Wounded Marine: Friendly-Fire Bullets Hurt That Much More

Top Headlines

Recent News

Area Dad Thinks Refs Should Just Let Them Play Football

DOYLESTOWN, PA—Facetiously questioning how the game had suddenly become a non-contact sport, local father Aaron Harper confirmed his belief Thursday that referees officiating a Thanksgiving game between the Philadelphia Eagles and Detroit Lions should just let them play football out there.
End Of Section
  • More News
TV Listings
Just Like Everything Else!: Fox 8 p.m. EDT/7 p.m. ABC Pete's wife is still on him about building that darn shed, these kids are going to be the death of Sheila and Dave, and the hot next-door neighbor is up in EVERYBODY'S business! Sunday nights on ABC couldn't be any more familiar!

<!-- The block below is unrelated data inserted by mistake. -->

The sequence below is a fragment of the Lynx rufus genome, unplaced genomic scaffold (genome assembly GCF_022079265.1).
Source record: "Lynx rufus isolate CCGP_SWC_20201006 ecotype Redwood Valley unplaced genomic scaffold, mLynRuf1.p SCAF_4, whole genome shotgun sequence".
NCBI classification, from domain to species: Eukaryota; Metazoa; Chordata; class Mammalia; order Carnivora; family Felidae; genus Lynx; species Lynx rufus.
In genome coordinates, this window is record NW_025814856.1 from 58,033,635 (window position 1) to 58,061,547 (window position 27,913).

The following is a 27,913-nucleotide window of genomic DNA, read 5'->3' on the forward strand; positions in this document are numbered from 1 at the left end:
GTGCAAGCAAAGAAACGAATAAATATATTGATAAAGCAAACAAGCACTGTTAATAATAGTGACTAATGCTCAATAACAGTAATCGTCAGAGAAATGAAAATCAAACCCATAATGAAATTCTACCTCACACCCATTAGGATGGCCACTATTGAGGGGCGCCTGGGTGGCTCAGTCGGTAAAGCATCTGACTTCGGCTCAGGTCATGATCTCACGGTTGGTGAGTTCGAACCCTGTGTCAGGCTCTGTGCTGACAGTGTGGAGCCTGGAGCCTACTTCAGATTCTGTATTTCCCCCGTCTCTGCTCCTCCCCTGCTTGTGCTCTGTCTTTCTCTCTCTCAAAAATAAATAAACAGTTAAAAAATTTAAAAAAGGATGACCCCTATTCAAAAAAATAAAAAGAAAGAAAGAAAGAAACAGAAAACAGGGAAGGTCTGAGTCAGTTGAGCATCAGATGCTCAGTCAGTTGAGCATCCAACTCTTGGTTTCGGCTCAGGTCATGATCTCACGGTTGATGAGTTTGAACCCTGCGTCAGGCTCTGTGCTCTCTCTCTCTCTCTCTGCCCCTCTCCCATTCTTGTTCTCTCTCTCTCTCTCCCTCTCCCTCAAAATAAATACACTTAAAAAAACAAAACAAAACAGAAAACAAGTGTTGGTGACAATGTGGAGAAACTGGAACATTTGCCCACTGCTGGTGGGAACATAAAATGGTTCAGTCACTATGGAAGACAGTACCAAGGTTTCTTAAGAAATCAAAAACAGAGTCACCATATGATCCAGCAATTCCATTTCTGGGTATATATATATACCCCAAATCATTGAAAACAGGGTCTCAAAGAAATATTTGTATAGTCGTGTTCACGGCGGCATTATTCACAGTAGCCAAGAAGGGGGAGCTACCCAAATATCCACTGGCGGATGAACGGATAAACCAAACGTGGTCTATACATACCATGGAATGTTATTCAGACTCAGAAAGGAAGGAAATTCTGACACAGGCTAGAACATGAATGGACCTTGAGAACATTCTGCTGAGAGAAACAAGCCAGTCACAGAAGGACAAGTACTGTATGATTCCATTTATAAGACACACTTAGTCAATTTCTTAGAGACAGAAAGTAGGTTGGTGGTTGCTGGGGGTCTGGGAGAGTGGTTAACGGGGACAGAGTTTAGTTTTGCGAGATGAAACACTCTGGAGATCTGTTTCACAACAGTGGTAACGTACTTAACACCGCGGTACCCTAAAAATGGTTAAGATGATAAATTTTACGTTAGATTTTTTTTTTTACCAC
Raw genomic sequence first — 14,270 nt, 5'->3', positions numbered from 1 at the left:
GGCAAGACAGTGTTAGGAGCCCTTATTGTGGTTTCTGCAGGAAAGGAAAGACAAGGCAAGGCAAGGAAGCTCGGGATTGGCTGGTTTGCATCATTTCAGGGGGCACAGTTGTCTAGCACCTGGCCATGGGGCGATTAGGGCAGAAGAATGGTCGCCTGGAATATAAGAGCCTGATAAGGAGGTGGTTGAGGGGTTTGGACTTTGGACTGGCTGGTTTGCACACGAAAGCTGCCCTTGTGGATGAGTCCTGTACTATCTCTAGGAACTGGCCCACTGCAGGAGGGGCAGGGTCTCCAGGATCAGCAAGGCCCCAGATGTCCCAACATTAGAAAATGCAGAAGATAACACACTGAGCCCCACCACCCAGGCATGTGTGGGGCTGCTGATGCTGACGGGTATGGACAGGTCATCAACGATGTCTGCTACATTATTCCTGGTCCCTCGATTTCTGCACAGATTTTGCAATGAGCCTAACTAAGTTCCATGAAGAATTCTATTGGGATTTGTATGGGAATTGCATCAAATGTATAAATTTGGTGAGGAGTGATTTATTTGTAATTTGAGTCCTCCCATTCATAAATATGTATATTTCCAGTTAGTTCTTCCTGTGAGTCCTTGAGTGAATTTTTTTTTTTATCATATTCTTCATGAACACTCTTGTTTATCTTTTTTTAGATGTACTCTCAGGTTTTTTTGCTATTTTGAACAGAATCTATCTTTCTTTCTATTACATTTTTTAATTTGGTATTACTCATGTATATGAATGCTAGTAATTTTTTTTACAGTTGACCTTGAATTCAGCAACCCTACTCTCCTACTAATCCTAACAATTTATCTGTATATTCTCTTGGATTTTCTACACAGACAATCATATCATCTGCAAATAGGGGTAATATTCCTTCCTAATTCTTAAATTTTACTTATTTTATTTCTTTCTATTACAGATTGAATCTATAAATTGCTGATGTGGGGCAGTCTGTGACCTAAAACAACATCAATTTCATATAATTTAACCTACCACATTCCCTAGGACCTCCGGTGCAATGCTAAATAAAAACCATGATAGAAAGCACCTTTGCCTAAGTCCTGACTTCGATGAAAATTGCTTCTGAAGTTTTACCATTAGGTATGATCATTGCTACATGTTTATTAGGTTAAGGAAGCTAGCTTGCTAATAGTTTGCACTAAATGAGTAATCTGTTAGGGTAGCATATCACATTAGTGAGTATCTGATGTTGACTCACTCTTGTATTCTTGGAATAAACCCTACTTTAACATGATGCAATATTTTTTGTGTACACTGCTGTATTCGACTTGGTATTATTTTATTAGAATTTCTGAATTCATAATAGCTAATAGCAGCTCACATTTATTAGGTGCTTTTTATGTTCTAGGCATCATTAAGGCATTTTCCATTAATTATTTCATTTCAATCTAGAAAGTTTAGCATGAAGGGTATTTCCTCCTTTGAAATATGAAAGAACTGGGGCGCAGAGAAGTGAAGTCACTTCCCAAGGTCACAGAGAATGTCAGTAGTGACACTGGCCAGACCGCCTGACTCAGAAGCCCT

Special Coverage



Wounded Marine: Friendly-Fire Bullets Hurt That Much More

WASHINGTON, DC—Recovering at Walter Reed Army Medical Center in Washington after taking multiple rifle rounds in his thigh and hip in an encounter with friendly forces outside the Iraqi city of Baquba last month, Marine Lance Cpl. Carver Jefferson says being shot by one's own forces only increases the pain. "When you catch a bullet, it hurts, naturally," said Jefferson, who is not allowed to reveal the details of what happened at the checkpoint he and 13 other Marines were guarding when they came under fire from an Army reconnaissance squad.  "But when you're shot by a fellow American, it hurts on the inside. More, I mean." Jefferson said that Pat Tillman, the former NFL player turned Army Ranger killed in a friendly-fire incident in 2004, surely suffered a shot to the heart when his own men shot him repeatedly in the head and abdomen.